If the controlling factor of oppertunity attacks is the enemies AP, not your personal fatigue then you do have unlimited attacks. In a situation where people can reach multiple targets – which happen often in melee – it’s trivial for someone to potentially be able to whip out 2-6 attacks, then take their turn for more attacks. For instance, ghouls tend to have high initiative, decent AP and low morale so they’ll swarm one fighter, then flee when you retaliate. At that point the one brother gets to hit every single fleeing enemy at least once. It creates an odd and potentially exploitable game-y situation once your units reach high enough to have a decent melee defense score to soak the initial charge. I had one swordmaster with a melee defence of 82 (!) because of perks. Stuck him on a hill with riposte, he killed 4 werewolves because they get 3 attacks (3 return strikes per werewolf!), then got even more attacks when the terrified werewolves tried to run away after he decapitated one of them. That seems at best somewhat unintentional, if also very fitting of the guy described as the greatest fighter in the world. For other, lesser mortals that seems weird.
The various skills and weapons work fine for keeping your people alive. That’s not the issue here. The problem isn’t even really my people. They’re doing fine. I’m just starting to feel sympathy for the young orcs who charge in, see one of their mates get killed, then flee and immediately get butchered by 3 return attacks, causing another orc to flee, who in turn gets butchered… Try giving your people ranged wepaons and the “Quick Hands” perk. You get off enough shots to make enemies at least “wavering” before they close in, and a few more hits will cause them to flee at which point they’re dead. If you add “Fearsome” it gets worse. Hilarious! But also odd. At least the undead don’t flee.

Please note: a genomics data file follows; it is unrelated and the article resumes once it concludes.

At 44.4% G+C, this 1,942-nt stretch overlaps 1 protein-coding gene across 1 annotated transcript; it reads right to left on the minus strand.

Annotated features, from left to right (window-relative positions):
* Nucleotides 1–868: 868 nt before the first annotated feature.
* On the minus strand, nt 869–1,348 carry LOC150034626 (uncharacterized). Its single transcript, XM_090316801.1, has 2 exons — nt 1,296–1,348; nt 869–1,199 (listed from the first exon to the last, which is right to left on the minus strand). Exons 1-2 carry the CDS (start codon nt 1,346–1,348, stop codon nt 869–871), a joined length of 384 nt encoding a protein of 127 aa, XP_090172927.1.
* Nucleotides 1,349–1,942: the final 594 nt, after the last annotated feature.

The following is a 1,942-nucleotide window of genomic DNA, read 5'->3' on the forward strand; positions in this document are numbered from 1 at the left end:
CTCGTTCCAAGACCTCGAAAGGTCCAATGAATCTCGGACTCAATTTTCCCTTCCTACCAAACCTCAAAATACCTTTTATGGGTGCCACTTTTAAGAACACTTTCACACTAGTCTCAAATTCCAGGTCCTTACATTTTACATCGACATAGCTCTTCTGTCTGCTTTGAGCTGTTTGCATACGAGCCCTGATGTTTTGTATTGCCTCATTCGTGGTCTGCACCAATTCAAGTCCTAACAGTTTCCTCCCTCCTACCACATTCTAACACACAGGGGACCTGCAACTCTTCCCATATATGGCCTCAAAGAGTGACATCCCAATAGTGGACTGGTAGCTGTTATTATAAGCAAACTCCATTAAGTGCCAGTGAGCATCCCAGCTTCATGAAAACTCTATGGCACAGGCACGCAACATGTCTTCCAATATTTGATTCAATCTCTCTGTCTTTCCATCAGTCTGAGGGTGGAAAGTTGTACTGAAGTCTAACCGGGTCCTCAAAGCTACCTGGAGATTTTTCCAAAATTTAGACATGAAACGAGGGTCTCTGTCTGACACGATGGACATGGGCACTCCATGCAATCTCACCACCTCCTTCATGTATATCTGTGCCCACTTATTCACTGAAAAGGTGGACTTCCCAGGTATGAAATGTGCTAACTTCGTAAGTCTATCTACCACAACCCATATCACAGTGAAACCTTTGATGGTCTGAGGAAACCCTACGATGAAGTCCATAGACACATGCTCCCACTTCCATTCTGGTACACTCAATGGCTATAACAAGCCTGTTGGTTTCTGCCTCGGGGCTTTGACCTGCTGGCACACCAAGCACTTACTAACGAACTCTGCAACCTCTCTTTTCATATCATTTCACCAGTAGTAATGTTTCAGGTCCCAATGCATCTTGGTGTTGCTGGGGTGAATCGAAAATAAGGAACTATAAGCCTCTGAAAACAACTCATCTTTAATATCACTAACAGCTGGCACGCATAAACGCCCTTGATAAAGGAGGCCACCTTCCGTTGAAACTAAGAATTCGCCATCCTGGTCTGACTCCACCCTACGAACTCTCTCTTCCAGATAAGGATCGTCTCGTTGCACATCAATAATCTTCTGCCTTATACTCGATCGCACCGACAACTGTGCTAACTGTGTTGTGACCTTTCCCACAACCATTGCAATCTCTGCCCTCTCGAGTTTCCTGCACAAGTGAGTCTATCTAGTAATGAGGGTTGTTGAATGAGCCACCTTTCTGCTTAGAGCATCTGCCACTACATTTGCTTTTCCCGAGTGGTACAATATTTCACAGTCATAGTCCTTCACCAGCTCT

The issue is that fleeing *feels odd* when the person you’re trying to flee from turns into an invincible weapon-god who has reflexes of such prodigious ability that they can whip out a series of 2-6 attacks, but only when the player is not directly controlling them. When I’m controlling them they’re somehow always at max fatigue and weakly, huffingly do their 1 attack before running out of breath. The slackers. Then I turn my back and suddnely they gain the ability to attack everything within range? What? Dammit, Hugo, you should have done that four seconds ago! If you had done it then, you wouldn’t be *dead*.
I still think making “Withdrawal” an option by increasing the cost so it sucks up the entire AP pool to move 2 hexes, without movement getting cancelled on a hit, would go a long way towards making that situation in general feel less odd because it moves people out of range without turning fleeing into an instant death-spiral. There’s a reason most systems that have attacks of opportunity limit them to a certain amount per round, its exactly to avoid this sort of situation, where the trick to taking down some foes is to “Opportunity fish”
If we’re worried about making the game less tactically interesting, it might be a cool change to make it so that the attack of opportunity always hits if someone triggers it. At that point you’re making decisions about what you’re sacrificing for movement, and if its worth it, and if someone flees they’ll get a sword in the back but could still stumble away.
But hey, maybe it’s best if it works this way. It’s still a great system. It just feels odd to me.
Incidentally, it’s an interesting point about max fatigue units ceasing to influence the battlefield. I’d reckon that would be a very good thing? If someone is exhausted from wearing heavy armor and mail, they’re not going to be able to nimbly retaliate at every opening. They’re going to be too busy not keeling over from heat-stroke. It makes sense that they wouldn’t offer as much control over their zone because armor limits fatigue. Also makes heavy armor and interesting trade-off. You get more protection but you’re also giving your enemy more mobility.